Nvidia Pascal GTX 1080 8GB, GTX 1070 Launching This Summer – First Pascal Card To Be Shown At GTC 2016
We’ve reported recently that Nvidia’s CEO Jen-Hsun Huang is planning to unveil the first ever Pascal graphics card at next month’s upcoming GPU Technology Conference. With a plan to launch the first line-up of Pascal graphics cards at Computex this summer. A report from benchlife claims that the GTX 1080 based on the GP104 Pascal GPU, boasting 8GB of GDDR5/GDDR5X memory and a single 8-pin connector is launching this summer. But whether GP104 or the bigger GP100 GPU will be unveiled next month at GTC remains to be seen.
The report indicates that indeed, the rumors that have been floating around in the past couple of weeks seem to be accurate. That is the first ever Pascal graphics card will debut at GTC with Pascal based GeForce GTX cards launching at Computex. Interestingly, we’ve also just received another report indicating that a GTX 1070 launch will accompany the GTX 1080 and will be available in Q3 2016 this summer.
A source tells us that this demo is scheduled for April 5th during Nvidia’s CEO Jen-Hsun Huang’s keynote. A pascal graphics board will allegedly be showcased on stage during the keynote. This time we’re told that it’s not just going to be a prototype to visually demonstrate the form factor like last year, but feature an actual working Pascal chip.
Nvidia Has A Card Up Their Sleeve For GTC 2016
Something rather interesting is that all of Nvidia’s scheduled talks at GTC start with one or two alphabets and the digit six. That is they all follow this formula X6###. Where X is one or two letters, six is constant and # is a variable number. Keeping this in mind, the opening keynote of Nvidia’s CEO is given the variable 699.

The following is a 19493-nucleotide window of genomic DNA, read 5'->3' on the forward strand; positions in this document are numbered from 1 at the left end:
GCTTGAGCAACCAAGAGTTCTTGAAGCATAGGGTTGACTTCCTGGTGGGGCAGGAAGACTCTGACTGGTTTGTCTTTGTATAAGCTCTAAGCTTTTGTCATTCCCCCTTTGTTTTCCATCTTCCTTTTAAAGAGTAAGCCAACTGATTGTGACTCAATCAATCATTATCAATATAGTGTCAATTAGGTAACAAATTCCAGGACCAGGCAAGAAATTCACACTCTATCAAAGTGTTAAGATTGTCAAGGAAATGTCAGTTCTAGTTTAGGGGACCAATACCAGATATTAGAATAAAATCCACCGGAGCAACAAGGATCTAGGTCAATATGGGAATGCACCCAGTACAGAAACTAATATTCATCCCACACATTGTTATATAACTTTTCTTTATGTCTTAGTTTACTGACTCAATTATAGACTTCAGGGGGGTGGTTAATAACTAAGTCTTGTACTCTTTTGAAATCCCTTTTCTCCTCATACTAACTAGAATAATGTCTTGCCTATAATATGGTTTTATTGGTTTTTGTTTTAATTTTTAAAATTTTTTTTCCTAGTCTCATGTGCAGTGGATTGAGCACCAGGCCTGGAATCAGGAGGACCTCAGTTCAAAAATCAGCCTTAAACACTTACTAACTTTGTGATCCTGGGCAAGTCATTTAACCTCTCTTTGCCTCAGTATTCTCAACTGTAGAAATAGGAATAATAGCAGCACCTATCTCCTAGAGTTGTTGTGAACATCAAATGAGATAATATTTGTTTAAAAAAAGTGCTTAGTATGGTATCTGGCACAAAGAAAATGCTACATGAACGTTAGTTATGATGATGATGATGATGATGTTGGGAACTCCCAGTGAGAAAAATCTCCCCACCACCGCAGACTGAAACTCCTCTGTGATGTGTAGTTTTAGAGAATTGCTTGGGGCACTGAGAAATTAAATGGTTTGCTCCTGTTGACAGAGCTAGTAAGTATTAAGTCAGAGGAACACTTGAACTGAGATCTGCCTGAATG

As it happens, the four different Nvidia Pascal graphics cards that we had spotted just a few days ago shipping between Nvidia’s different facilities all carried this very same serial number, matching that of Jen-Hsun’s keynote. Are we looking at demo graphics cards here? we simply don’t know right now. Never the less we thought that even if this is merely coincidence it’s intriguing enough to warrant a mention. With that in mind please remember to take this with a grain of salt.
This Upcoming GTC Could Be A Very Exciting One
Rumors aside we can’t think of any better event for Nvidia to showcase to the world what actual Pascal graphics cards look like and what they’re capable. After all the architecture itself was introduced and detailed by the company at last year’s GTC. This is really makes the perfect opportunity for the company to show off its highly anticipated Pascal graphics cards. Especially after pascal’s absence from the Drive PX2 demo at CES and it’s substitution with mobility Maxwell had raised so many eye brows.